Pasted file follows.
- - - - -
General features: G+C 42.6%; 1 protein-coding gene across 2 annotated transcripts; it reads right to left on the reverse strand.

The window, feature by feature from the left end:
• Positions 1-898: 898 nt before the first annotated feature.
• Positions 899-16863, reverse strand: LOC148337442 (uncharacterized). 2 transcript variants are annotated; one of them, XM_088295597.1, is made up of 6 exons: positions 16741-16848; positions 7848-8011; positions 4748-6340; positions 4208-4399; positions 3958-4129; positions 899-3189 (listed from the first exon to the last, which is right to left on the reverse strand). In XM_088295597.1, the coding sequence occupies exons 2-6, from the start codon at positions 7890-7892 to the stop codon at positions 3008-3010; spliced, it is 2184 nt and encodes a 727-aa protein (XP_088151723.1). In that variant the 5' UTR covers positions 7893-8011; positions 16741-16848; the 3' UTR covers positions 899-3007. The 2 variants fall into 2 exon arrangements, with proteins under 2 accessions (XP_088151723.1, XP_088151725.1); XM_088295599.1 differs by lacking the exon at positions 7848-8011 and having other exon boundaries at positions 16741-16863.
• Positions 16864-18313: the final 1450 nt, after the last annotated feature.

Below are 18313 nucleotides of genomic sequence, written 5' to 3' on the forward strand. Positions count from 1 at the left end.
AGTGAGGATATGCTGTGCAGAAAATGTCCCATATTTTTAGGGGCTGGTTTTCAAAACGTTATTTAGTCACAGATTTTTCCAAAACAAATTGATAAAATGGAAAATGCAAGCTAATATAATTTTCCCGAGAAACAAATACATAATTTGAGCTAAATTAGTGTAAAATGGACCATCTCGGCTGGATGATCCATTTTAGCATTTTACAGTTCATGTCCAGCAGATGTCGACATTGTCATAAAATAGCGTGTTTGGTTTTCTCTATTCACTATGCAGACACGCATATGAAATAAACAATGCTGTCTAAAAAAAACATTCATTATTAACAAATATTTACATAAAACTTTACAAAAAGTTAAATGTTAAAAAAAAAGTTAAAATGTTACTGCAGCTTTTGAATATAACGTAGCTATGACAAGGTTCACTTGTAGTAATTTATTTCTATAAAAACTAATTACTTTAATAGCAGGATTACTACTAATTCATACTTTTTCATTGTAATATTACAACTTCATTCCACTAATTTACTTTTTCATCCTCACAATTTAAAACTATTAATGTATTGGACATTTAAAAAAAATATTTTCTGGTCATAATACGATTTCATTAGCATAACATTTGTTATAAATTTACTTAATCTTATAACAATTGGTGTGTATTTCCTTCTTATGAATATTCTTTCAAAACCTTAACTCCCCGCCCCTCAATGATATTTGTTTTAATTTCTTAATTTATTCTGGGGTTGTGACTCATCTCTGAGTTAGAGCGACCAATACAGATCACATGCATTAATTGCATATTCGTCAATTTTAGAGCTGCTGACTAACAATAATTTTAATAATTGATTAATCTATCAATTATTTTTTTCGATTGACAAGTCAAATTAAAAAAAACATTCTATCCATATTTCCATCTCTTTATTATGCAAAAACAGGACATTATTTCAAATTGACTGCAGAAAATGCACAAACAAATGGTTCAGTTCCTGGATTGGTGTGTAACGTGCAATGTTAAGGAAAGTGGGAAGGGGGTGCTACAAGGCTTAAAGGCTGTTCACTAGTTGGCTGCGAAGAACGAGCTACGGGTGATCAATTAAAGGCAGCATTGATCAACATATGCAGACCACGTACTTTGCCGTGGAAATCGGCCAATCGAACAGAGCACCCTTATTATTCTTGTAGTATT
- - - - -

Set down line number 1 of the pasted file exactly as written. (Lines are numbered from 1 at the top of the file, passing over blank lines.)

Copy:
General features: G+C 42.6%; 1 protein-coding gene across 2 annotated transcripts; it reads right to left on the reverse strand.